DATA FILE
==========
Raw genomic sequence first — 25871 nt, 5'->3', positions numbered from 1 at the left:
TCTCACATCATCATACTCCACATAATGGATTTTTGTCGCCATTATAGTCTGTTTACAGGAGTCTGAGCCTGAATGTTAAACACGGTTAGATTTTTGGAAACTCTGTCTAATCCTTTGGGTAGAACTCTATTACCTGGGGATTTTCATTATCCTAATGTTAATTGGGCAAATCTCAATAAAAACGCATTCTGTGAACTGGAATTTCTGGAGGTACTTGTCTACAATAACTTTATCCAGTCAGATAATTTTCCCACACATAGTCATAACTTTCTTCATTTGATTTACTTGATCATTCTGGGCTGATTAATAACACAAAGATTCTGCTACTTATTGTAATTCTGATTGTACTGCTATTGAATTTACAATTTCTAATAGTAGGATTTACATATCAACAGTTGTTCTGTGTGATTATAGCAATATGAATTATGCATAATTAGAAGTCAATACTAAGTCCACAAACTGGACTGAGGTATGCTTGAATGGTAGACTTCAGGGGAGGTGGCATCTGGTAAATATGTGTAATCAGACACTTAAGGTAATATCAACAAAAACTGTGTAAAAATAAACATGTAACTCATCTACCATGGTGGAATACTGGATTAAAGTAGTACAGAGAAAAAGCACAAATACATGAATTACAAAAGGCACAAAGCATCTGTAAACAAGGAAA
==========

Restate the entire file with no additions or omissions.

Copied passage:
Raw genomic sequence first — 25871 nt, 5'->3', positions numbered from 1 at the left:
TCTCACATCATCATACTCCACATAATGGATTTTTGTCGCCATTATAGTCTGTTTACAGGAGTCTGAGCCTGAATGTTAAACACGGTTAGATTTTTGGAAACTCTGTCTAATCCTTTGGGTAGAACTCTATTACCTGGGGATTTTCATTATCCTAATGTTAATTGGGCAAATCTCAATAAAAACGCATTCTGTGAACTGGAATTTCTGGAGGTACTTGTCTACAATAACTTTATCCAGTCAGATAATTTTCCCACACATAGTCATAACTTTCTTCATTTGATTTACTTGATCATTCTGGGCTGATTAATAACACAAAGATTCTGCTACTTATTGTAATTCTGATTGTACTGCTATTGAATTTACAATTTCTAATAGTAGGATTTACATATCAACAGTTGTTCTGTGTGATTATAGCAATATGAATTATGCATAATTAGAAGTCAATACTAAGTCCACAAACTGGACTGAGGTATGCTTGAATGGTAGACTTCAGGGGAGGTGGCATCTGGTAAATATGTGTAATCAGACACTTAAGGTAATATCAACAAAAACTGTGTAAAAATAAACATGTAACTCATCTACCATGGTGGAATACTGGATTAAAGTAGTACAGAGAAAAAGCACAAATACATGAATTACAAAAGGCACAAAGCATCTGTAAACAAGGAAA